The Internet currency Bitcoin’s price has increased tenfold in 2017.
This week, it crossed KSh1.4 million on Thursday, soaring KSh 206,055 in less than 24 hours according to the BBC.
The cryptocurrency began the year below KSh 103,027.5 but continues its sharp rise despite warnings of a dangerous bubble.
Dr. Patrick Njoroge, Governor Central Bank of Kenya (CBK) said it might be a ‘ponzi scheme’.
“We warned everybody that this was a risky venture and the consumer is not protected,” Dr Njoroge said in November at a media briefing. “It could very well be a Ponzi scheme of a kind, I think you have seen how the prices have gone up and down in various places.”
However, “These cryptocurrencies are using a technology known as blockchain. There may be a future for blockchain. We are working with our peers around the world on things that could lead to using this technology in particular ways,” Njoroge said.
Stephen Roach, Yale University senior fellow and the former Asia chairman and chief economist at investment bank Morgan Stanley says Bitcoin is in a “dangerous speculative bubble.” “This is a toxic concept for investors.”
In 2015, CBK warned that “Transactions in virtual currencies such as bitcoin are largely untraceable and anonymous making them susceptible to abuse by criminals in money laundering and financing of terrorism.”
Aly-Khan Satchu, a financial analyst wrote, “My investment thesis at the start of the year was that Bitcoin was going to get mainstream in 2017. It has mainstreamed beyond my wildest dreams, therefore, I am now sidelined.”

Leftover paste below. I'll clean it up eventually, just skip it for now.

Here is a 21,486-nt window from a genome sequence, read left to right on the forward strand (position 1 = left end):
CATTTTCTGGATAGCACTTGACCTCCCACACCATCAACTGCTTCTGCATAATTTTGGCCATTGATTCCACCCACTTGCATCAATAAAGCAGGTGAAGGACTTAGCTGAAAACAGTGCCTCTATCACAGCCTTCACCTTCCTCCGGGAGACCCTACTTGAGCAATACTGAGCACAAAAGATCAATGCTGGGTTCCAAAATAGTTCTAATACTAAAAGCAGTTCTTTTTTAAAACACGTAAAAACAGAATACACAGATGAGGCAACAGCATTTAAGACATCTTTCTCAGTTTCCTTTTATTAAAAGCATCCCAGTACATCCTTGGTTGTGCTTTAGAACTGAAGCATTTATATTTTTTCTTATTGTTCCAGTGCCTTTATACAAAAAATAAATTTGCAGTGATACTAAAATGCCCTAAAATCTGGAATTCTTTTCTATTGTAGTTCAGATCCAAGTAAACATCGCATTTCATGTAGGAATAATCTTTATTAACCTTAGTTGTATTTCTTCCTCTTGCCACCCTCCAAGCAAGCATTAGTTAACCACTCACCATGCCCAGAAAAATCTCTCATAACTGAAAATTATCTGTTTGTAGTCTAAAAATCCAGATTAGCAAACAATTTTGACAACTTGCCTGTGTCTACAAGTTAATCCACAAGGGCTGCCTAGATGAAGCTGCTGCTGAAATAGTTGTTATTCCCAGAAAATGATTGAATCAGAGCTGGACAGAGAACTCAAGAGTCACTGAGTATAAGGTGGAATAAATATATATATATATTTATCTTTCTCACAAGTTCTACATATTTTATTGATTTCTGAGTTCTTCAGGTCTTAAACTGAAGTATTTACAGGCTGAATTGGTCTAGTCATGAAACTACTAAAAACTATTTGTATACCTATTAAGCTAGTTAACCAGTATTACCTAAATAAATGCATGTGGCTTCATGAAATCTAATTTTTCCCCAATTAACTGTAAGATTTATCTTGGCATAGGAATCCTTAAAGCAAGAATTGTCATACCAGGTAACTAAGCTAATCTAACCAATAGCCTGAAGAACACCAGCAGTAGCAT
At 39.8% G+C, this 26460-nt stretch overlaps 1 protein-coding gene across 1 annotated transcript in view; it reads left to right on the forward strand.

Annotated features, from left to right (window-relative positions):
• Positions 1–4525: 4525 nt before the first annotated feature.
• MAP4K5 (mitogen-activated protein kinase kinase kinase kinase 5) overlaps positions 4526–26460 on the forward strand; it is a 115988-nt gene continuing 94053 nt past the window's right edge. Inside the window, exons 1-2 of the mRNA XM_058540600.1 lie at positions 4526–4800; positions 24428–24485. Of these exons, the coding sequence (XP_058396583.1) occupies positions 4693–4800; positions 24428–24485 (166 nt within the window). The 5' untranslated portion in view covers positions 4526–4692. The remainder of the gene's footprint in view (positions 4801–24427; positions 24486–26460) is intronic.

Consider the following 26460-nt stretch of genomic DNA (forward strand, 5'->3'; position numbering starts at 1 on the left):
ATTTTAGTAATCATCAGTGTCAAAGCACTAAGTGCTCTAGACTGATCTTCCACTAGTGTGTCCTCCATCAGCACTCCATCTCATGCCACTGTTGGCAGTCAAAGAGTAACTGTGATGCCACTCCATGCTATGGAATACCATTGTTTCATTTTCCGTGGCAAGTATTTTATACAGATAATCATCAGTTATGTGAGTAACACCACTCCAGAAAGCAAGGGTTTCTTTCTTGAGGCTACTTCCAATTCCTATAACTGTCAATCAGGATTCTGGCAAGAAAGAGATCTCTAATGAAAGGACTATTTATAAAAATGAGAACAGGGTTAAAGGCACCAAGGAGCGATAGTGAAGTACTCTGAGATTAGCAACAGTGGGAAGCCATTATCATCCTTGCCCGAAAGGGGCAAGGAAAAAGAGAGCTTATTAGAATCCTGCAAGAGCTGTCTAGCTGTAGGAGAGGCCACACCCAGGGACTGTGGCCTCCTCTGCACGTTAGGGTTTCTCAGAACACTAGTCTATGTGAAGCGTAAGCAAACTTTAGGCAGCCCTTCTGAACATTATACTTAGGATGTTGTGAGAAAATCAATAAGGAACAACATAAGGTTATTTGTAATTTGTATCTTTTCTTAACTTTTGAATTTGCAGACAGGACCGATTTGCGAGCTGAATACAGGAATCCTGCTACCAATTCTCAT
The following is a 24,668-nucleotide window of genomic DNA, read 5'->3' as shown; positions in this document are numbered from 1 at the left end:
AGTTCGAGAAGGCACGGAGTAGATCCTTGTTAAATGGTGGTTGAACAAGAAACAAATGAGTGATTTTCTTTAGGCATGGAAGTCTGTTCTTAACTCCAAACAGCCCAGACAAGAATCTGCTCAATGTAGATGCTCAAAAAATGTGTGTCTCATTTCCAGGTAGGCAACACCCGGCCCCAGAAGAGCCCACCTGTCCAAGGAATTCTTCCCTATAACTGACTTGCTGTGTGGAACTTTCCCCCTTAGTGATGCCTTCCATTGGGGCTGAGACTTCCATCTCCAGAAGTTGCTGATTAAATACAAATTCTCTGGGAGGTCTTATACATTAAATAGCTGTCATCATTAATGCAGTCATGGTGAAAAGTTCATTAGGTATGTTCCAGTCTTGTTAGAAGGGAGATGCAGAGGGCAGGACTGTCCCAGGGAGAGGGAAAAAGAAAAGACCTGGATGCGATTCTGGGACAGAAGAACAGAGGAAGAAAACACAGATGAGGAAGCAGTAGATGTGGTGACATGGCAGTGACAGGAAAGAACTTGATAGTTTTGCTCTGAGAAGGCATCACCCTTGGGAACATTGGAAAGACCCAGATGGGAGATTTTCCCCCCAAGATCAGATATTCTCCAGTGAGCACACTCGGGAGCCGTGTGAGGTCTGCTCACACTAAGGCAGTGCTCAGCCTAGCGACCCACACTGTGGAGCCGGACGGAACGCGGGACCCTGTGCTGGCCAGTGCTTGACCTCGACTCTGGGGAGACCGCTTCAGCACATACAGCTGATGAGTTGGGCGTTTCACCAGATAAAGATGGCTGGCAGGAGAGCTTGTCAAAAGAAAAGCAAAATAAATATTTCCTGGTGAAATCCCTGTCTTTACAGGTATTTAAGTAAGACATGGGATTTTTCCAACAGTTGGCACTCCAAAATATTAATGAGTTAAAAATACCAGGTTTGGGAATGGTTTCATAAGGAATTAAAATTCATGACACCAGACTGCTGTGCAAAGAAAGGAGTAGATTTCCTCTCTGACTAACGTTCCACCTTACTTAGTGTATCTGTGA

According to Bloomberg, the initial price of bitcoin, set in 2010, was less than 1 cent. Now it’s crossed $16,000. “Once seen as the province of nerds, libertarians and drug dealers, bitcoin today is drawing millions of dollars from hedge funds.”
“New investors and expectations of many more to follow has increased the price of a bitcoin about 11-fold so far this year.
Tariq Al Wahedi, CryptoBnB CEO, a cryptocurrency-based platform for renting, says “The fundamentals are still very strong for BTC, but at the speed it’s growing I feel the increase in price of BTC is driven by hype and speculation more than fundamentals.”
The Internet currency Bitcoin is surrounded by uncertainty. Is it a speculative bubble? “Bitcoin is so innovative, in fact, that beyond breaking the conventions of currency, it has even transcended partisan ideologies,” wrote Garrick Hileman, an economic historian at the London School of Economics in 2014.
Kenneth Rogoff, Professor of Economics and Public Policy at Harvard University writes, “It is hard to see what would stop central banks from creating their own digital currencies and using regulation to tilt the playing field until they win. The long history of currency tells us that what the private sector innovates, the state eventually regulates and appropriates.”
Besides being unregulated, Dirk Baur, Professor of Finance, University of Western Australia and Niels Van Quaquebeke Professor of Leadership and Organizational Behavior, Kühne Logistics University jointly state that “The blockchain does not create or eliminate trust. It merely converts trust from one form to another. While we previously had to trust financial institutions to verify transactions, with the blockchain we have to trust the technology itself.”
They argue that “Because all of the verification is done by the system itself, the idea is that users do not need a trusted central authority. Instead, trust is transferred from one central authority (such as a bank) to many decentralised, anonymous participants (the miners). But here lies the problem – users must trust the technology and the governance of the system.”